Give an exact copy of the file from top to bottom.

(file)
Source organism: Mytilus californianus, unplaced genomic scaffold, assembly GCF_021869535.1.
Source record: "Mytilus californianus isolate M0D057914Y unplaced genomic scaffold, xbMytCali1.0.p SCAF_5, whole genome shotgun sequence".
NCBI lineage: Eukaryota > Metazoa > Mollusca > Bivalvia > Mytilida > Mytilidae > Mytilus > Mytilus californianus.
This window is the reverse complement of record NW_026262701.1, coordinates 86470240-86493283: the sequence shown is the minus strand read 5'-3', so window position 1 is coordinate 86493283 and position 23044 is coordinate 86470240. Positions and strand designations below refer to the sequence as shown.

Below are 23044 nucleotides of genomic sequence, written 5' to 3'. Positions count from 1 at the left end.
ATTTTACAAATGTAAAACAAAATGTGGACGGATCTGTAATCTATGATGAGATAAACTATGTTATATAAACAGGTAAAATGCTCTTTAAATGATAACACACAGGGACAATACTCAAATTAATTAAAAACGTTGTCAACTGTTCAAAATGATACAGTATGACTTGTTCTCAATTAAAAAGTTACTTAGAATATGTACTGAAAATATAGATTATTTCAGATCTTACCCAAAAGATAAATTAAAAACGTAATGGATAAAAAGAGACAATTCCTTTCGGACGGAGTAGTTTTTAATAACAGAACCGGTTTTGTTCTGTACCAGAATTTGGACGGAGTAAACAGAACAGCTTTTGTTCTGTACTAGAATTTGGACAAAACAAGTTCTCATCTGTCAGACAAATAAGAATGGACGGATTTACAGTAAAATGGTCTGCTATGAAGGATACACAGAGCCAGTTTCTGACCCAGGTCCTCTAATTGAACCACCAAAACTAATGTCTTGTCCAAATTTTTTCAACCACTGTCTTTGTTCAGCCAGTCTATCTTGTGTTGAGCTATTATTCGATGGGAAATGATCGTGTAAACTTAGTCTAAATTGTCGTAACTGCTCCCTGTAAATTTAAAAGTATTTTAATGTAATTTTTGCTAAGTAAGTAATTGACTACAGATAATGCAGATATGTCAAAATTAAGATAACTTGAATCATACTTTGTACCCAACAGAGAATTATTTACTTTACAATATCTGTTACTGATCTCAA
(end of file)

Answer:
Source organism: Mytilus californianus, unplaced genomic scaffold, assembly GCF_021869535.1.
Source record: "Mytilus californianus isolate M0D057914Y unplaced genomic scaffold, xbMytCali1.0.p SCAF_5, whole genome shotgun sequence".
NCBI lineage: Eukaryota > Metazoa > Mollusca > Bivalvia > Mytilida > Mytilidae > Mytilus > Mytilus californianus.
This window is the reverse complement of record NW_026262701.1, coordinates 86470240-86493283: the sequence shown is the minus strand read 5'-3', so window position 1 is coordinate 86493283 and position 23044 is coordinate 86470240. Positions and strand designations below refer to the sequence as shown.

Below are 23044 nucleotides of genomic sequence, written 5' to 3'. Positions count from 1 at the left end.
ATTTTACAAATGTAAAACAAAATGTGGACGGATCTGTAATCTATGATGAGATAAACTATGTTATATAAACAGGTAAAATGCTCTTTAAATGATAACACACAGGGACAATACTCAAATTAATTAAAAACGTTGTCAACTGTTCAAAATGATACAGTATGACTTGTTCTCAATTAAAAAGTTACTTAGAATATGTACTGAAAATATAGATTATTTCAGATCTTACCCAAAAGATAAATTAAAAACGTAATGGATAAAAAGAGACAATTCCTTTCGGACGGAGTAGTTTTTAATAACAGAACCGGTTTTGTTCTGTACCAGAATTTGGACGGAGTAAACAGAACAGCTTTTGTTCTGTACTAGAATTTGGACAAAACAAGTTCTCATCTGTCAGACAAATAAGAATGGACGGATTTACAGTAAAATGGTCTGCTATGAAGGATACACAGAGCCAGTTTCTGACCCAGGTCCTCTAATTGAACCACCAAAACTAATGTCTTGTCCAAATTTTTTCAACCACTGTCTTTGTTCAGCCAGTCTATCTTGTGTTGAGCTATTATTCGATGGGAAATGATCGTGTAAACTTAGTCTAAATTGTCGTAACTGCTCCCTGTAAATTTAAAAGTATTTTAATGTAATTTTTGCTAAGTAAGTAATTGACTACAGATAATGCAGATATGTCAAAATTAAGATAACTTGAATCATACTTTGTACCCAACAGAGAATTATTTACTTTACAATATCTGTTACTGATCTCAA